Shlokas 12-25 is description of the Atma.

Dwelling on the essence of Shankaracharya’s famous shloka below also helps.

“manobuddhyahamkaracittani naham

na ca srotrajivhe na ca ghrananetre

na ca vyomabhumih na tejo na vayuh

cidanandarupah sivoham sivoham.”

This is called Nidhidyasanam.

Shloka # 62:

“Attachment to objects” is born when one ponders on them. Of attachment is born desire, and of desire, wrath.”

From this shloka onwards Sri Krishna teaches Thought discipline. Before this he taught sensory restraint. Sensory restraint is easier than restraining one’s mind. This is also called Manonigraha or Kshama.

What happens if you do not restrain your thoughts? When one interacts with the world many things enter your mind. You cannot avoid the world entering your mind. This is called Vishaya Dhyanam. Ishwara Dhyanam is difficult while Vishaya dhyanam is easy. Vishaya means sense objects. Ask yourself if it is healthy and worthwhile to fantasize. If you are alert, you can curb the thoughts. It will stop a feeble thought from becoming a powerful one.

Thus sense objects cause feeble thoughts that by constant reinforcement become strong thoughts.

As per Vedas a word in itself is neither joy or sorrow. We are the one’s who create the joy and sorrow.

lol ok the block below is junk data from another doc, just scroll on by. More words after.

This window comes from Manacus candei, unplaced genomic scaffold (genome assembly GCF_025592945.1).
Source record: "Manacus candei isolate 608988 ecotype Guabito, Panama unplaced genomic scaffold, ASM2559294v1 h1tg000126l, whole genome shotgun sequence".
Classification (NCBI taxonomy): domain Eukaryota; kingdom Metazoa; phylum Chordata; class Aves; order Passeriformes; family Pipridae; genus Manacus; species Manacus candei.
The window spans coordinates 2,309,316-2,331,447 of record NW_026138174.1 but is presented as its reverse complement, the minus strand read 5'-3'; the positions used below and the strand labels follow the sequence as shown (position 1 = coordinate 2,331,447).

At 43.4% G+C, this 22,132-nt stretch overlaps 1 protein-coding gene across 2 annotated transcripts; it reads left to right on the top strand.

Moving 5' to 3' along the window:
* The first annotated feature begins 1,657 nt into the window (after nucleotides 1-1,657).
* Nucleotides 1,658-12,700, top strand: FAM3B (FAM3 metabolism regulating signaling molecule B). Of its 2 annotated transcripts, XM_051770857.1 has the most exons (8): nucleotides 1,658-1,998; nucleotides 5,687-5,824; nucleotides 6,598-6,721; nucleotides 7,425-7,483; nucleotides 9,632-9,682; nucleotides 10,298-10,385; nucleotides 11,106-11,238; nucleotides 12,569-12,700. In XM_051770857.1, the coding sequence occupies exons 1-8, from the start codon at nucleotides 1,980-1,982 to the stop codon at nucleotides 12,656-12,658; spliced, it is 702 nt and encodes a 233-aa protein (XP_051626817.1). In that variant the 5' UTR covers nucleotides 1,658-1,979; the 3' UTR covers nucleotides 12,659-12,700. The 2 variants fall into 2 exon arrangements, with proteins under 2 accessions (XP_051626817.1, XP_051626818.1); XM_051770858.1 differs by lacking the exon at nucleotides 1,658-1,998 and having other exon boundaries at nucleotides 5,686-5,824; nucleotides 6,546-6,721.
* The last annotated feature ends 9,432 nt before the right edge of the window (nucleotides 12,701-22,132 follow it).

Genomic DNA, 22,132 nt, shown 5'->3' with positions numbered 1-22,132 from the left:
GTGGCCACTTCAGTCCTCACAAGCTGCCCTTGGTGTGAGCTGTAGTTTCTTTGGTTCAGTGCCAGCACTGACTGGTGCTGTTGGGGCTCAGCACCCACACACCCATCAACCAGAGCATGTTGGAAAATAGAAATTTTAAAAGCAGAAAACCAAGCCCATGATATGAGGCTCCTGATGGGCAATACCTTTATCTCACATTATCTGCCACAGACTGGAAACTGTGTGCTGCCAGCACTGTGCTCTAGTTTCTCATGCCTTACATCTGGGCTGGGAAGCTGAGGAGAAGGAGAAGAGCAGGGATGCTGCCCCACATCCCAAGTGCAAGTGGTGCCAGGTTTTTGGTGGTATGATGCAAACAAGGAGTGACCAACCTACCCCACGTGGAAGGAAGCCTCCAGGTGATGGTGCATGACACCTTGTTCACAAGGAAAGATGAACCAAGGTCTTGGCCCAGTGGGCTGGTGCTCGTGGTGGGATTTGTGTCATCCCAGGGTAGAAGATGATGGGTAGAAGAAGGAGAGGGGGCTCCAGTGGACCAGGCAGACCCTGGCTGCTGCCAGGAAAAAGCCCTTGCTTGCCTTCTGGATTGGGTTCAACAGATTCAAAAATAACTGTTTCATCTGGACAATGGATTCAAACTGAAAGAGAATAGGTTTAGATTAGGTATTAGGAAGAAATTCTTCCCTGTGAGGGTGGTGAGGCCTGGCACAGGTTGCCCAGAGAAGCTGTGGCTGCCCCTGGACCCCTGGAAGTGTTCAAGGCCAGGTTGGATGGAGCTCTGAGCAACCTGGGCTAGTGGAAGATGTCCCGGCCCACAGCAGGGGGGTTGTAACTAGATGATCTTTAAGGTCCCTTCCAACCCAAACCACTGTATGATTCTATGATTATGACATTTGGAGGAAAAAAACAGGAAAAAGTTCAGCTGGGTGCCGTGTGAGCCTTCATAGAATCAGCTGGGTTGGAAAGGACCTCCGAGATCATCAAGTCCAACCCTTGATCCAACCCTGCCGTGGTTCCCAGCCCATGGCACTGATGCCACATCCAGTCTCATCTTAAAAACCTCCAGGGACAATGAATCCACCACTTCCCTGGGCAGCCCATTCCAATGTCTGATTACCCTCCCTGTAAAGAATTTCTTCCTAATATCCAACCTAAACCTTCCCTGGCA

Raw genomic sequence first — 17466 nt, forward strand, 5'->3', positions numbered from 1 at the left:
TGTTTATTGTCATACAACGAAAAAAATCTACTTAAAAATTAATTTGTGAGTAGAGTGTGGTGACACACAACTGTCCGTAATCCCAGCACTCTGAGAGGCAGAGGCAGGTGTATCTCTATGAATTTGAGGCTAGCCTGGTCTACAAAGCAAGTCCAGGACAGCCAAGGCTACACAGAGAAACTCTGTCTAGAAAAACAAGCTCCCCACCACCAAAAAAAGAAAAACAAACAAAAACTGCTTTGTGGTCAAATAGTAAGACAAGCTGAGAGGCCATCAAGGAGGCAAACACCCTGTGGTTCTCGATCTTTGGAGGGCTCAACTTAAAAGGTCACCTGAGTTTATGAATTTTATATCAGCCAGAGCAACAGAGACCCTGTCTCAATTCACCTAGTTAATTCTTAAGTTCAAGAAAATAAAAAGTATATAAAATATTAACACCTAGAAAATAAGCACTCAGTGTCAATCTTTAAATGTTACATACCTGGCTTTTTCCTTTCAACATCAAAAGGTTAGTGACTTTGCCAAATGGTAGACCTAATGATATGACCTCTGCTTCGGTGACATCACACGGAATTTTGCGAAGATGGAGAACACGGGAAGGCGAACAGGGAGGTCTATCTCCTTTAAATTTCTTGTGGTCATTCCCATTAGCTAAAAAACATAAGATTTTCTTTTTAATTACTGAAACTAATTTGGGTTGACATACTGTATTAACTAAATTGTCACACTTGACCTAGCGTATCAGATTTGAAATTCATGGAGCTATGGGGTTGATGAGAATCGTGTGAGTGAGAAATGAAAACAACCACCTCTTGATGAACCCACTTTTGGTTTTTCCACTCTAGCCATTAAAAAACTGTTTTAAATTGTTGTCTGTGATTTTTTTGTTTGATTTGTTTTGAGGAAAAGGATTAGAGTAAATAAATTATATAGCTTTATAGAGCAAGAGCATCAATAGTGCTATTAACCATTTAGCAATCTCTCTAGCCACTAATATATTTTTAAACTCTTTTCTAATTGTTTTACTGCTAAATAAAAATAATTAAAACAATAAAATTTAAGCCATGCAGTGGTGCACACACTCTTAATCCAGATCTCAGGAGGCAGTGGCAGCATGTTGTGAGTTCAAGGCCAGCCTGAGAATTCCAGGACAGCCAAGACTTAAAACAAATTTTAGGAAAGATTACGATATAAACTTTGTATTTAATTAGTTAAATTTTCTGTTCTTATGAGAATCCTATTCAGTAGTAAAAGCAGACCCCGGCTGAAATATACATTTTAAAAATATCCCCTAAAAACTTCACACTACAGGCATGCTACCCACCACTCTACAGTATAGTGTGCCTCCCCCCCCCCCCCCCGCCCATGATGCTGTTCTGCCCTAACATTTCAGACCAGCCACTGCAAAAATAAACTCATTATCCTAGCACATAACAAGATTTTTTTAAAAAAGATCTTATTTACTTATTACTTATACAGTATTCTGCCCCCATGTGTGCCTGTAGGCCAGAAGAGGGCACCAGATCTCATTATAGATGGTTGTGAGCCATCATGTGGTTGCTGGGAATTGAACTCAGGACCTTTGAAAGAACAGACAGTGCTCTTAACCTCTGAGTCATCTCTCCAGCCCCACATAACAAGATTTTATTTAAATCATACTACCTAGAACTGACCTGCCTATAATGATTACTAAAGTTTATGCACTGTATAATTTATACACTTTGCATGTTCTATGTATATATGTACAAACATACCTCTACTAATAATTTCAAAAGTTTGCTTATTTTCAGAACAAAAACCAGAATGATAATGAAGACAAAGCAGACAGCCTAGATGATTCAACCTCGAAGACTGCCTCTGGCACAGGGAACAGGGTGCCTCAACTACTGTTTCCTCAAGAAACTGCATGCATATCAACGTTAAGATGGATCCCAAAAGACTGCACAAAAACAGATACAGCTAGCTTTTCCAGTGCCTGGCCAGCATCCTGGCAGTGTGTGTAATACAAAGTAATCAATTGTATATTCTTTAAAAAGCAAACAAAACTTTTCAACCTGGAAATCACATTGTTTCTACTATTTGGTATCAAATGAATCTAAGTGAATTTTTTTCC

When you dwell on something the mind tends to get attached to it. This is called Sangaha or fancy or yearning for something. The mind fantasizes about things and I feel I will be more complete if I get it. As we keep dwelling on it, it then becomes “ I want it” and then “ I cannot live without it”. This can apply to an object or person. Thus, the height of this fantasy is called Kama. One is trapped or enslaved by the thought. When this happens I have forgotten all my teachings.

So here is how it works:

Vishaya Dhyanam> Vishaya Sangaha>Vishaya Kama>Vishaya Krodha>Budhi Nashaha.

Kama, we have already described as the height of fantasy or height of desire. Kama typically has two results.

  • If the kama is not fulfilled, it results in anger also called Krodha.
  • If Kama is fulfilled it leads to more desire also called Lobha.

Anger is desire in another form. Anger wants to destroy the source of obstruction.

With Lobha, the fulfilled Kama  results in wanting more of it. There is no end to this desire. It leads to greed. Dhamaputra himself gambled and lost because of greed. Thus, kama leads to Lobha.

Shloka 63:

“From wrath arises delusion; failure of memory. Due to this latter, intelligence perishes, and from its loss total destruction ensues.”